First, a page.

MONK, JONATHAN. PROJECTED WORKS

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Matthew Higgs, Jens Hoffman, Hans Ulrich-Obrist, London, 2003.

Softcover, 161 pp., Chiefly illus. in color.

This book is the exhibition catalogue for Jonathan Monk: Projected Works from Lisson Gallery and Galerie Yvon Lambert from 2003. Part conceptual part narrative and part auto biographical art.

Born in Leicester, England in 1969, but now based in Berlin, Jonathan Monk’s work includes a wide range of media including installations, photography, film, sculpture and performance. His tongue-in-cheek methods often recall procedural approaches typical of 1960’s Conceptualism, but without sharing their utopian ideals and notions of artistic genius. Instead, Monk grounds his conceptual approach in more commonplace concerns, that of personal history, his family, even pets, whilst still alluding to the types of systems and processes that artists such as Sol LeWitt employed so rigorously. While much of his work is gently playful and tinged with nostalgia for the late 1960’s, it also challenges the idea of purity in modern art, demystifying the creative process and suggesting alternative models for how art and the role of the artist can be interpreted.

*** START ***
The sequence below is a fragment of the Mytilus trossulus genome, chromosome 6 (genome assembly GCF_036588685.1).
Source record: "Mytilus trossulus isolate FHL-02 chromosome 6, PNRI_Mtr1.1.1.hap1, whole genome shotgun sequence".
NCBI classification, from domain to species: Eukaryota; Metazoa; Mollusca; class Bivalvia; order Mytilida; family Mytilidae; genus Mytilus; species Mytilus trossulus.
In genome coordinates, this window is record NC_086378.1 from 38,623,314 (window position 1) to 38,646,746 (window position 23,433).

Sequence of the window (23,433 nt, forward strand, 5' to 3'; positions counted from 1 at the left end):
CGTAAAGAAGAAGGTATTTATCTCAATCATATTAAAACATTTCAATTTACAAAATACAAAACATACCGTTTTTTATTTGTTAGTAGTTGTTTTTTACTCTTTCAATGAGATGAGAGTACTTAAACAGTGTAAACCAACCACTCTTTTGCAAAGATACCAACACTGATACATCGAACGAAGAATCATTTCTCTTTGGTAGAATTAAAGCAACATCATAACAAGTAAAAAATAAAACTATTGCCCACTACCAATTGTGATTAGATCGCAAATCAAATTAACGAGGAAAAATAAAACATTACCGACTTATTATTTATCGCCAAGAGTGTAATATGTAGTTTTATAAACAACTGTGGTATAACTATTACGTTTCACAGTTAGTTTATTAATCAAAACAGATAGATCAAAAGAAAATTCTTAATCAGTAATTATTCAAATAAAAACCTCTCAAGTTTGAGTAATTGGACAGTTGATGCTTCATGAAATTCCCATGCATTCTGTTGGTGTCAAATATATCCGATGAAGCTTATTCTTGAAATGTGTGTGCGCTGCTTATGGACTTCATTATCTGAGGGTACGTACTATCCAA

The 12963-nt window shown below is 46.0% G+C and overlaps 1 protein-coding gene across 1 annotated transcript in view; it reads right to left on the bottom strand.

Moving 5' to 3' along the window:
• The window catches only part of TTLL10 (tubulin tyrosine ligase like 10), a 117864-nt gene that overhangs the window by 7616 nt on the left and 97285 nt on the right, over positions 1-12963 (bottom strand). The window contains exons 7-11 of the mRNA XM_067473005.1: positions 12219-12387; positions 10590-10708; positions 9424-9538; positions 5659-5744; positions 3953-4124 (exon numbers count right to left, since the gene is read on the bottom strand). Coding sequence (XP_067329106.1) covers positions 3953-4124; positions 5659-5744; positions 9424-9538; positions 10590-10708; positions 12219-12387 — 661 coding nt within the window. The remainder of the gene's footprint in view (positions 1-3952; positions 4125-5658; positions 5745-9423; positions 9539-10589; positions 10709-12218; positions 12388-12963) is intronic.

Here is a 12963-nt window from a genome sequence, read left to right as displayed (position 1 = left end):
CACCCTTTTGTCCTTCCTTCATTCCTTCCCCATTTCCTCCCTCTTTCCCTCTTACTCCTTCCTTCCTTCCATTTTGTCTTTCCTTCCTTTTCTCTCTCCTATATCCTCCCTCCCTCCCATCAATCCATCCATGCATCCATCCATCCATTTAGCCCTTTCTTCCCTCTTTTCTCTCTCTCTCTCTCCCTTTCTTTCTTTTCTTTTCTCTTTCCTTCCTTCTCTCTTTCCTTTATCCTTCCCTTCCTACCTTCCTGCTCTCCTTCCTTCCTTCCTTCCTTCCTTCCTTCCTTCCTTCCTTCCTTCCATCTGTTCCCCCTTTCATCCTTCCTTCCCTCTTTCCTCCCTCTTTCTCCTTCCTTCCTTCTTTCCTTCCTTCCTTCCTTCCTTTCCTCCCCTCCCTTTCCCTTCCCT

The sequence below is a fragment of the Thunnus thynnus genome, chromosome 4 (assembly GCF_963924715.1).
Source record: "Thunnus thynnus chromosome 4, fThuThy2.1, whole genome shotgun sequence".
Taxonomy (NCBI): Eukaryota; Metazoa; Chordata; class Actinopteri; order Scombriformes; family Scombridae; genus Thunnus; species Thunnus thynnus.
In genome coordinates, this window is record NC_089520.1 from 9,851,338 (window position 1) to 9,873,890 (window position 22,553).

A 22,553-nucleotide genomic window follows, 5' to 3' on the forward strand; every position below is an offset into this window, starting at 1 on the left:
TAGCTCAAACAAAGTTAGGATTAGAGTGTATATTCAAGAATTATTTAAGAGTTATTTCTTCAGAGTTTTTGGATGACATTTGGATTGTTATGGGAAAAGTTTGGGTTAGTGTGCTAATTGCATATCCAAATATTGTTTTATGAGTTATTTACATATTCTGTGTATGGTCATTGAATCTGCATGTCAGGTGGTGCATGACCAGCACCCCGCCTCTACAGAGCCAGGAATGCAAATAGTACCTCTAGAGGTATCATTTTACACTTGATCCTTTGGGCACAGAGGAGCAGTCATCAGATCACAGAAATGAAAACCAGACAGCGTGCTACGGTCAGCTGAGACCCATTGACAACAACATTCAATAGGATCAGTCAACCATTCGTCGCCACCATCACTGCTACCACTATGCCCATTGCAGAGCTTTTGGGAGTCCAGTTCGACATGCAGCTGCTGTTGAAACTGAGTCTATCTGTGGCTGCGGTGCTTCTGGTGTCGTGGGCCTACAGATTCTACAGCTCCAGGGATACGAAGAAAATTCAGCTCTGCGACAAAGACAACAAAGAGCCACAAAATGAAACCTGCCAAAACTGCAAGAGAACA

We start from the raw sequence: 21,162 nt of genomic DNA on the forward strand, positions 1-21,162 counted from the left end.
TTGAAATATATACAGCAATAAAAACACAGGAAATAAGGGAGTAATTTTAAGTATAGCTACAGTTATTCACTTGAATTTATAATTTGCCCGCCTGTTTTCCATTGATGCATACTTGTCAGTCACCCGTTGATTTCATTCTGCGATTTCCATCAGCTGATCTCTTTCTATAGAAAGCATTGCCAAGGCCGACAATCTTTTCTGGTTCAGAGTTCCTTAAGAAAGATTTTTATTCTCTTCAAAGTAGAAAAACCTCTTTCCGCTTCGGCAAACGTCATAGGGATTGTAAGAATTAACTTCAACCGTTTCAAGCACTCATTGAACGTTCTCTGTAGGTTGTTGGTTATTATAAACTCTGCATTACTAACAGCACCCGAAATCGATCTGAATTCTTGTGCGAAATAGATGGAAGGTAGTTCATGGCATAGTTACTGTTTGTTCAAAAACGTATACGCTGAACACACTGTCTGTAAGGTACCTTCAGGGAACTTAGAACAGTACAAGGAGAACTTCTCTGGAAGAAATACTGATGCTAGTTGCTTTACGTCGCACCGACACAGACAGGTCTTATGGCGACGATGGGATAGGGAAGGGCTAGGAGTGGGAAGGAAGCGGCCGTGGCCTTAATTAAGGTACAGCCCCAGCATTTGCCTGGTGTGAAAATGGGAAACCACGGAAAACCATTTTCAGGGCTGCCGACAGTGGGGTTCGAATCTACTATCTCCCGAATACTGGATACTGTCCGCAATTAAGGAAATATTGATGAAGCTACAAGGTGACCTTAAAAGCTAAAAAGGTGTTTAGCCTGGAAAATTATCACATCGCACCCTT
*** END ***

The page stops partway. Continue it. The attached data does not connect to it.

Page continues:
The exhibitions will be made up of several projections, either using slides or video, many of which deal with time. In Big Ben Piece, slides of postcards of the famous monument will be shown in the gallery at the time displayed on the postcard. Today is just a copy of yesterday, a slide projection, shows an image of an exhibition of work by Sol LeWitt, which took place at Lisson Gallery in 1972. The carousel moves round only once a day but should you see all the slides, you would notice the deterioration of the image, an effect caused by making slide duplicates from duplicates. Finally the image of the gallery becomes bathed in a kind of sentimental haze and it is virtually unrecognisable. Lisson Gallery was one of the first places in Europe to show the work of Monk’s mainly American artistic heroes, and it is therefore entirely appropriate that he should not only use the gallery in his work, but also exhibit his work in the gallery.

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